Scripture — Luke 23:1-5 (ESV)
Then the whole company of them arose and brought him before Pilate. And they began to accuse him, saying, “We found this man misleading our nation and forbidding us to give tribute to Caesar, and saying that he himself is Christ, a king.” And Pilate asked him, “Are you the King of the Jews?” And he answered him, “You have said so.” Then Pilate said to the chief priests and the crowds, “I find no guilt in this man.” But they were urgent, saying, “He stirs up the people, teaching throughout all Judea, from Galilee even to this place.”
Jesus’ teaching threatened the privileged status of the Jewish religious elite. (Luke 20) It was not simply that the chief priest and scribes were opposed to the truth Jesus taught (that He is God), but that if this was true, they would be in great trouble. Under Jesus, they would have no power, authority, or rule. Logically, when someone threatens your livelihood, reputation, or power, the most effective option is not simply to passively reject them but to actively remove the threat. For this reason, they presented Jesus to Pilate as a threat to Rome.
Under Roman rule, only the Roman Empire could put a criminal to death. The chief priests and scribes painted Jesus as a revolutionary, one who disturbed the tranquility and peace of Judea. Their hope was that Pilate would believe the lie that Jesus was rising up to overthrow Rome as a Jewish king opposing Caesar.
It’s no mystery why Jesus was rejected.
In the eyes of His accusers, Jesus was not the right type of prophet. Jesus was not the right type of teacher. Jesus was not the right type of Christ. Jesus was not the right type of king. Jesus was not the right type of god.
He was rejected by the chief priests. He was rejected by Pilate. He was rejected by the Jews. And you and I reject Him too.
The truth of Jesus as Lord over all brings trouble. We no longer can sit on the throne of our life when the true King shows up. There is a new Sheriff in town, and those crooked scoundrels must either scatter or take Him out if they want to continue in their mischief.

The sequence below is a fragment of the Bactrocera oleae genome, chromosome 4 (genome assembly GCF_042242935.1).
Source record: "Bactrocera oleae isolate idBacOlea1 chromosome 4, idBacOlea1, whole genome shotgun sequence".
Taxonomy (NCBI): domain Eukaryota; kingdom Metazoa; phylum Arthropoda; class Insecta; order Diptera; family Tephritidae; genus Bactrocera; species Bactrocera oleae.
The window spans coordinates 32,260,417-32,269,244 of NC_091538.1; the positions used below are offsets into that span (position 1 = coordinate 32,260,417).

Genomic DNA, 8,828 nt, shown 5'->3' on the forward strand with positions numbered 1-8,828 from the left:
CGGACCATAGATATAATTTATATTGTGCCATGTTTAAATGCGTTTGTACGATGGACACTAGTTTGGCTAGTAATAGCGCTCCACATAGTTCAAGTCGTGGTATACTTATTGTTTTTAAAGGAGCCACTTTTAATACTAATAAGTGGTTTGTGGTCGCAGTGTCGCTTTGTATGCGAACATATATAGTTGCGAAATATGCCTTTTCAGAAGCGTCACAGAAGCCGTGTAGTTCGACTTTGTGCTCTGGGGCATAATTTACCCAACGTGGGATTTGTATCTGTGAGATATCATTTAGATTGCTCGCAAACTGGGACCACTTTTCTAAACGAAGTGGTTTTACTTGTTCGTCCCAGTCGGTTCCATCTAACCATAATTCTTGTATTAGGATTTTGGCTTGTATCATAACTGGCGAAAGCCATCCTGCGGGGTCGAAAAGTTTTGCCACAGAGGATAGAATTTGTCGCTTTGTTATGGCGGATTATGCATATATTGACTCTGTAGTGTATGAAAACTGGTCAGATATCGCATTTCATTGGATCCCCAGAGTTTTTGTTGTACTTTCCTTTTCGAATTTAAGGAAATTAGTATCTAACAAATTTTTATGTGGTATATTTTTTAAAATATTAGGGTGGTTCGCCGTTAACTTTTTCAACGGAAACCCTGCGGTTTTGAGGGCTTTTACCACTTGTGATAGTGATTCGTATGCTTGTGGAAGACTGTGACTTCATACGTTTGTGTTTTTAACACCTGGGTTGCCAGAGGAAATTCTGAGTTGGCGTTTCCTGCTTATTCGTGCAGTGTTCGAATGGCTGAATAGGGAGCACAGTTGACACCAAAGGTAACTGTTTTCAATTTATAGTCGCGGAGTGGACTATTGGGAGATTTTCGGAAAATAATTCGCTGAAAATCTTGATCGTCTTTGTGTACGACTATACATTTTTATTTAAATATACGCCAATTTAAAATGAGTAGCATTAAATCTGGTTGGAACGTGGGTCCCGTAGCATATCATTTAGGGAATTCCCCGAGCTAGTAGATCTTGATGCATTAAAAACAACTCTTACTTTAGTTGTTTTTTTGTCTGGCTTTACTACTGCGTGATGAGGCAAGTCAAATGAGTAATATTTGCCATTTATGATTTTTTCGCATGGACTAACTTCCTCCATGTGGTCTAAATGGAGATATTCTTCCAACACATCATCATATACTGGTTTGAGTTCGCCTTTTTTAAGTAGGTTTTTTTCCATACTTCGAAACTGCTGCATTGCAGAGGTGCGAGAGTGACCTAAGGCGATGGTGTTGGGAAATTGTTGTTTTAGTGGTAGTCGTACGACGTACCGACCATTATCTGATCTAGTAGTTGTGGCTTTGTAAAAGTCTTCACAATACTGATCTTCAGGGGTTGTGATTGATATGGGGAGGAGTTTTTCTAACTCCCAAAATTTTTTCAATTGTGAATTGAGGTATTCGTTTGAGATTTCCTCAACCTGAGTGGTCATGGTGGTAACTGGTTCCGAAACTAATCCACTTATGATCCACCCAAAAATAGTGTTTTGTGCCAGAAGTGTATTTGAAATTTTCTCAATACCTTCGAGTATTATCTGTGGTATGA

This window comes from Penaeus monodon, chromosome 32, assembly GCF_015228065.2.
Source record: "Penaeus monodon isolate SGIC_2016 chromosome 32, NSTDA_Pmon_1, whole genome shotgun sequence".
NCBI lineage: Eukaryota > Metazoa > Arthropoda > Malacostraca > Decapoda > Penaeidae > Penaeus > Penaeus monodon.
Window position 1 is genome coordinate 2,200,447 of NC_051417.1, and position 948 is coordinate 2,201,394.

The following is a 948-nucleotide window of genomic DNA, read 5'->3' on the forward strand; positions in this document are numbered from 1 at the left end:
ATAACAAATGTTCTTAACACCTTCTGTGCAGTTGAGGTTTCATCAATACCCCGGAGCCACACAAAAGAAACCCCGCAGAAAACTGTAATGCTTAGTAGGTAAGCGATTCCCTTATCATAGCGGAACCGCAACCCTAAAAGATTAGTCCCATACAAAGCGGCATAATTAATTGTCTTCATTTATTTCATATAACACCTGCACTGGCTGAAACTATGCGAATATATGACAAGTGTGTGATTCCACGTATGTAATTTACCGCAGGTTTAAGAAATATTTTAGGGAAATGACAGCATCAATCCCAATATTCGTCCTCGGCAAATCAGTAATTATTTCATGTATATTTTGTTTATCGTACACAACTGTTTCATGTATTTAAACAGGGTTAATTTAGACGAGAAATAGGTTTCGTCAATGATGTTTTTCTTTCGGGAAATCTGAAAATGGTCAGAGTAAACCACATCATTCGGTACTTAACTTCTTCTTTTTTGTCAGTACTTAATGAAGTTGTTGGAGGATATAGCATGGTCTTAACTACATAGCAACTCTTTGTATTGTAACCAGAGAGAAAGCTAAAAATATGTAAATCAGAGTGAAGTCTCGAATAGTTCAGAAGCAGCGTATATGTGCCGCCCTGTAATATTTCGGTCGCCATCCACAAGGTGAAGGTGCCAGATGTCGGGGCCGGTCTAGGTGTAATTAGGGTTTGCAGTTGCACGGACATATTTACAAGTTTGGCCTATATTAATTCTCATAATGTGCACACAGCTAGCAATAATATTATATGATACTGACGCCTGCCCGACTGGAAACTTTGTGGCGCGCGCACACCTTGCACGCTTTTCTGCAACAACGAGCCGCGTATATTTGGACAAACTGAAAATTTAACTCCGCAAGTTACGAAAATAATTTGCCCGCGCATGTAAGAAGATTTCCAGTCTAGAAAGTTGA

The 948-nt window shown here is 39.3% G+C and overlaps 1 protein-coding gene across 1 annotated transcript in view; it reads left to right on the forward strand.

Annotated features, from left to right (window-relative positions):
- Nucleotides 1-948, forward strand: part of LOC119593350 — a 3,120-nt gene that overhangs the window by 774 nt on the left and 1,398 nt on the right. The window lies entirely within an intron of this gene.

Part of our problem is we wrongly assume which characters we are in the story of the Gospel. We aren’t the disciples. We are the religious elite. We try to remove Jesus as a threat to our rule and reign in our lives. We are like Pilate, dismissing Jesus as One who has no authority over us. We are the crooked scoundrels who will stop at nothing to continue in our sin, terrorizing others and ourselves. We are threatened by Jesus as He exposes our sin and rightfully calls for our allegiance.
The beauty of the Gospel is that Jesus was rejected so that the religious elite, unjust rulers, and scoundrels like us might receive God’s forgiveness. When we live our lives under the rule and reign of Christ, we come to learn what it is like to experience true peace. By God’s grace, may we be transformed from those who reject Jesus to those who rejoice in Him.
We tremble as we fall on our knees to adore our King. O persecuted Redeemer who set us free from death, You are not just the Bringer of Good News but the Good News itself! You are both the Joyful Proclamation and the Joy!
The temptation to be the kings of our own lives is both all around us and within us. And we must confess: while chasing the promise of autonomy, we fail to submit to your authority. While the world may persecute us, we sorrowfully align more with Pilate, the one who rejects You, than with the Martyr.
We repent of often hearing the Gospel as bad news. Our culture preaches that following You is restrictive, but we know that it truly sets us free.
Disentangle us from the messaging the world drives to us:
through work, school, social media, entertainment
that we ought to be lords over our lives. Help our unbelief! Let us bring our foolish ways into the shadow of the cross that we might instead bow down to the King of Kings.
We surrender today the desire to live our own truths, and beg that You replace that hollow craving with an eagerness to follow only the truth of the Gospel.
Let Jesus’ lordship be not trouble to our hearts but sweet words to our ears. May we rejoice fervently and never cease!
Oh Hope of Glory, as sojourners toward our eternal home, we ask that You would sustain us with your reign and kingdom until their consummation, when we will bask in your glory forever.